I used to have an internal catchphrase. As someone who sits firmly on the introvert side of the personality scale, whenever anyone invited me somewhere, I would tell myself, “Don’t Be Lame, Katie..." Just go, once you’re there, you will inevitably have fun! And most of the time it worked out. But it’s taken five years of telling myself this to realize it’s not just my personality that wants me to sit on the couch and scroll through my social feeds or binge watch TV, it’s also the way technology has been designed to ensnare us in its screens and not let go.
When Syp approached me to join her start-up about living offline, I won’t lie, I wasn’t immediately sold. I’ve always been skeptical of using technology to help behavioral addictions, e.g. budget tracking apps to manage finances or fitbits to stay healthy. And since we both work in tech, I assumed that’s where this was going. So I took some time to think on it. Sure enough, as soon as you become aware of a problem, you start to see it everywhere: groups in restaurants where half of the people are looking down at their screens, in meetings at work where most of the engineers are texting each other instead of engaging in the conversation, even my sister finally caving in and switching from a flip phone to an iPhone. It didn’t take long after that to decide I do want to be part of the solution to this digital dependency, especially if we could figure out a tech-free approach.
While researching the competitive landscape for Live Offline, I also took a closer look at my own smart phone usage by the numbers. (No new app necessary! Just check your battery settings.) While my own stats are below average, they still surprised me: almost an hour a day on Facebook last week?! I check my phone so often - even just for the time - that I now catch myself reaching for it for no reason. So I’m trying out a new slogan: “Catch Yo Self...” and do something more productive with your time, however you define that. I’ve slowly been able to find new activities to replace the time I’ve been wasting browsing celebrity gossip sites, reading the news, and going down the Instagram rabbit hole. Now, I spend every day after work playing piano or teaching my boyfriend how to read music, hiking down to the beach (admittedly with a podcast in my ears! it’s all about that balance, right?), or calling up an old friend.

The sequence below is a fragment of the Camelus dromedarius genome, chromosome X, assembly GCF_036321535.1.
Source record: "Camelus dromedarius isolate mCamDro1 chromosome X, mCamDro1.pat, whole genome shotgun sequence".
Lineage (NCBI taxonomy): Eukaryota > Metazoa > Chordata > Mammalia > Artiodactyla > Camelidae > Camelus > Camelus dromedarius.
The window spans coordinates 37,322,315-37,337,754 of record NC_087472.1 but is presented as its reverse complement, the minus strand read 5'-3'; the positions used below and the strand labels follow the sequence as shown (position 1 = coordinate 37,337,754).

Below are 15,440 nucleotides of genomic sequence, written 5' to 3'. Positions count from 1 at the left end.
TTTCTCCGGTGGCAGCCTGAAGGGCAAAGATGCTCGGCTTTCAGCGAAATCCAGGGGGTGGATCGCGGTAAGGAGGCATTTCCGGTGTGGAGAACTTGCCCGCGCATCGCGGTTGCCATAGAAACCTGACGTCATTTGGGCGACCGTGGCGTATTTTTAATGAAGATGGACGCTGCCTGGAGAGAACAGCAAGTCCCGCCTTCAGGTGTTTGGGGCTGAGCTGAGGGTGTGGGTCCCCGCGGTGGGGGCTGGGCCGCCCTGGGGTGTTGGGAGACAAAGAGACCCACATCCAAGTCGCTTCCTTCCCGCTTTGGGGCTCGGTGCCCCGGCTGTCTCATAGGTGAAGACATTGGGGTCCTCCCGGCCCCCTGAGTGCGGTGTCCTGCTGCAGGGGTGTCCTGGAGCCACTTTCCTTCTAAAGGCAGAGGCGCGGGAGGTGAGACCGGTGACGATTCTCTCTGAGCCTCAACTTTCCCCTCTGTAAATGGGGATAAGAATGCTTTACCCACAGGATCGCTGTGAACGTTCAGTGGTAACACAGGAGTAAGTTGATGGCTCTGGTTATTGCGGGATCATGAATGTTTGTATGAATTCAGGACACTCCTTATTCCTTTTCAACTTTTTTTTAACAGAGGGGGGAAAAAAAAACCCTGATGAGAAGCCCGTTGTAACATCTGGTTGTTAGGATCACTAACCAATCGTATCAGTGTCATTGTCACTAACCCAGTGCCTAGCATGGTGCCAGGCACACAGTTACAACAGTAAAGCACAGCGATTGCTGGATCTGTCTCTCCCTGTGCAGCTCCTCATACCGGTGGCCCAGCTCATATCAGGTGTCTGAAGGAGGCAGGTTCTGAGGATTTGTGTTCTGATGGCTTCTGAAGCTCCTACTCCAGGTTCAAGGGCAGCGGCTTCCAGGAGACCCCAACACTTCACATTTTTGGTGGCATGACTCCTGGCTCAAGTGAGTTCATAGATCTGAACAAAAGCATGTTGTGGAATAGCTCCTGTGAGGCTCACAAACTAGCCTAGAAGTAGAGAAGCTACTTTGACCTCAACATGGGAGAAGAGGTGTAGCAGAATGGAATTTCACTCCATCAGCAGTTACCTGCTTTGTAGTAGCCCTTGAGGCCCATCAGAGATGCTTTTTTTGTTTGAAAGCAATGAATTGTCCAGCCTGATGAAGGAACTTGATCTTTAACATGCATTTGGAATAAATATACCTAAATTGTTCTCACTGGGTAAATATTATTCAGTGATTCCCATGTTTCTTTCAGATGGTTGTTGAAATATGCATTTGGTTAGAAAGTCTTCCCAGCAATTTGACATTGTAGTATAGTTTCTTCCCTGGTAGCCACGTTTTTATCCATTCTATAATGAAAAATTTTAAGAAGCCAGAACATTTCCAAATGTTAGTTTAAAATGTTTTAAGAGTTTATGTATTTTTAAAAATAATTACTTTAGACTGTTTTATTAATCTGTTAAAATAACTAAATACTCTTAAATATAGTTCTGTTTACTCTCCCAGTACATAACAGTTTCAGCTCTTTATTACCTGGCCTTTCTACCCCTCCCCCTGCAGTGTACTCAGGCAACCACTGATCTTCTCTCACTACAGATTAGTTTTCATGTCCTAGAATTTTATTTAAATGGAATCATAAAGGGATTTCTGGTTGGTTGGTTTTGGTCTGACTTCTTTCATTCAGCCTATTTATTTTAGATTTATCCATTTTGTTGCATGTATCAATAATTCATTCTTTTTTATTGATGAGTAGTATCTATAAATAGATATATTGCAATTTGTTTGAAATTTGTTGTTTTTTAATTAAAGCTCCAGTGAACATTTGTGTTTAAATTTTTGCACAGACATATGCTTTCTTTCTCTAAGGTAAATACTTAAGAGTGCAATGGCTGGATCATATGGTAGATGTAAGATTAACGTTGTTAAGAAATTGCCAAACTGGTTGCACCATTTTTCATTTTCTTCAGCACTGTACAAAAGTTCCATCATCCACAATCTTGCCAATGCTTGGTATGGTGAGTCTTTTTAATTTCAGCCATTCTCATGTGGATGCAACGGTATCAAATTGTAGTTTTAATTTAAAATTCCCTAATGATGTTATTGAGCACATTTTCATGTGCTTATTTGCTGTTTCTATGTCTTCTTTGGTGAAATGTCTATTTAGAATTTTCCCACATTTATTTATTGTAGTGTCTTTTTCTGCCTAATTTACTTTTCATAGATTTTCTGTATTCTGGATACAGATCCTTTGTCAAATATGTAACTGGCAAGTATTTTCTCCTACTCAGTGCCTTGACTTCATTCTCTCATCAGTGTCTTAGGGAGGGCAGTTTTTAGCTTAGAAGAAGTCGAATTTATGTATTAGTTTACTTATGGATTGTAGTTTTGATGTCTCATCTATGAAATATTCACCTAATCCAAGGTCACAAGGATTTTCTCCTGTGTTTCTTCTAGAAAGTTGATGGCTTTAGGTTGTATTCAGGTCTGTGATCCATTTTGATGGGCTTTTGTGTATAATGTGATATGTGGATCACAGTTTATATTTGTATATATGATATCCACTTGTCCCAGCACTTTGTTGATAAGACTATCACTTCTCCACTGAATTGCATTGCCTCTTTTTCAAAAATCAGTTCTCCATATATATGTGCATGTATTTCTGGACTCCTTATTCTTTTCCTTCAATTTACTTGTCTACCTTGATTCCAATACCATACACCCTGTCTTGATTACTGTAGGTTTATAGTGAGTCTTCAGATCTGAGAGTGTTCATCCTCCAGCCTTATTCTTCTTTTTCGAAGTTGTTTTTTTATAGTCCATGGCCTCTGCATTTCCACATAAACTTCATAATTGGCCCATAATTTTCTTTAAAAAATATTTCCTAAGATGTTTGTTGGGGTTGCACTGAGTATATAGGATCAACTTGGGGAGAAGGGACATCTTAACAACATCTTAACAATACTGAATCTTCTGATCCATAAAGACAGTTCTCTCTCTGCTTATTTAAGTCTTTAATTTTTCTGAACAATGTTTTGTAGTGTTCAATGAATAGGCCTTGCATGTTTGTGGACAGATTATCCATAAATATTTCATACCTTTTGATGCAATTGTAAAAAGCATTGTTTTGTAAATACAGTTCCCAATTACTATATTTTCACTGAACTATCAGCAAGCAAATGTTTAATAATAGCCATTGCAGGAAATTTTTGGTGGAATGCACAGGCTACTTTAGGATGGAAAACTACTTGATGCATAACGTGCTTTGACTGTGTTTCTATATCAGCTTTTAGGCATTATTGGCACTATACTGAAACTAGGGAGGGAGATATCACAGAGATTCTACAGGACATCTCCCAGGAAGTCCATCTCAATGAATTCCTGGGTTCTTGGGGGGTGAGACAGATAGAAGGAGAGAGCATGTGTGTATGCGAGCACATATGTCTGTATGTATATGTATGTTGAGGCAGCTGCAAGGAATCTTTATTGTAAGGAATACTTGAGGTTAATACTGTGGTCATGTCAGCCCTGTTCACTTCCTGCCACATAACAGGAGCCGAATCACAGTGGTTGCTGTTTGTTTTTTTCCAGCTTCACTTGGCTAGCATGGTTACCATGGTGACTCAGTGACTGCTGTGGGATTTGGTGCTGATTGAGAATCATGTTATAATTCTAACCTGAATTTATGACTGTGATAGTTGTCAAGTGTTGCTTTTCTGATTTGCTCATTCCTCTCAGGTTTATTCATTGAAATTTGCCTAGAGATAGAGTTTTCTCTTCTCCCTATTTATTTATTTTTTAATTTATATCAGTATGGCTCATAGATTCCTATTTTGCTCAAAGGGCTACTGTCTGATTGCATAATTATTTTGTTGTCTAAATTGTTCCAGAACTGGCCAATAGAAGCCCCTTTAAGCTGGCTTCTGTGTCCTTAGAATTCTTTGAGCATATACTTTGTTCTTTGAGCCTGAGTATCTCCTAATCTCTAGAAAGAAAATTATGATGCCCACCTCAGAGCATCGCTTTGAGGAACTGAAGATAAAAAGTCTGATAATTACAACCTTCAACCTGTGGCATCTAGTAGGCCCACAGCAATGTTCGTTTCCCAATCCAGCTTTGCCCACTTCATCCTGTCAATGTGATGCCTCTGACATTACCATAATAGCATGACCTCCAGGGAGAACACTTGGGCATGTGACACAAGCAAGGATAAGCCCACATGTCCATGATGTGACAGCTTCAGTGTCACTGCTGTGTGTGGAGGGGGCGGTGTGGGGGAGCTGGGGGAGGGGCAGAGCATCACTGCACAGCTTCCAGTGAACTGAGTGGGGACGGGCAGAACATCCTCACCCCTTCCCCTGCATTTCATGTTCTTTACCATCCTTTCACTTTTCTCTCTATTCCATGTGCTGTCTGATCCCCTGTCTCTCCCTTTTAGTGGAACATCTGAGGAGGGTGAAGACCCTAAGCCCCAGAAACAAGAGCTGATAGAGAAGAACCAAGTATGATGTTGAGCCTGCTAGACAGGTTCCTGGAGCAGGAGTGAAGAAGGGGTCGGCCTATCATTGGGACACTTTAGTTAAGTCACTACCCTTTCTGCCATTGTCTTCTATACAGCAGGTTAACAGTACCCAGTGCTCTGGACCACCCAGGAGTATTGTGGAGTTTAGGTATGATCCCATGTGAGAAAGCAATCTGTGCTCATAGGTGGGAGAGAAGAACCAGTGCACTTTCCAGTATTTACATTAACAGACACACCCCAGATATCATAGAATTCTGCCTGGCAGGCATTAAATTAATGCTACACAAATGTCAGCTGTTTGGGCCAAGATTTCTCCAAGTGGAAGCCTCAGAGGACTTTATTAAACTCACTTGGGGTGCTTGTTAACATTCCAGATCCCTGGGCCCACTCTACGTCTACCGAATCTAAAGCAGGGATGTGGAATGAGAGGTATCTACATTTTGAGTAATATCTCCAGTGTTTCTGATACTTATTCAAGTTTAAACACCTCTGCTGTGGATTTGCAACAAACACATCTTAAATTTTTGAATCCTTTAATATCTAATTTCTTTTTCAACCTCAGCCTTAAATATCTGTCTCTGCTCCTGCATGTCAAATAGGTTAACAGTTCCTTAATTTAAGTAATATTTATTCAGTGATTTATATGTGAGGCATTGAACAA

Socially, it’s been more of a roller coaster. At first, it felt liberating to not immediately respond to every text, to miss the occasional Instagram announcement, to not filter every “cool” photo I take. But I swung too far the other way, sometimes waiting days to respond or even forgetting to respond at all. I think Snapchat has also made us feel less compelled to respond and just assume everyone else in the world is keeping tabs on us. These days, people live so spread out from their friends and family, that technology is truly the best way to keep in touch. But now I try not to get distracted every time I open an app or message and just respond to whatever requires my immediate attention.
Let’s talk about another common excuse for being attached at the hip to our devices: “But my phone is my camera!” Research has shown that people who take a ton of photos of their experiences actually remember them less. Never have I witnessed selfie culture more vividly than the time I went to the Broad Museum of contemporary art in Los Angeles (shown below, photo from Dreamstime editorial images). I was the only one not taking pictures of every piece, but I remember my favorites clearly! Or how about every single time I go to a concert - seriously what do people do with those crappy cell phone videos? These days, I focus on being somewhere in the moment to remember those moments more vividly.
Maybe we will figure out the right technology balance on our own, maybe it will happen sooner than we think. But I want to offer help to people who are struggling today, to help them catch themselves feeling unproductive and unfulfilled. There are entire markets built around other types of habit changes like losing weight or de-cluttering your home, why not for living offline? The time is now.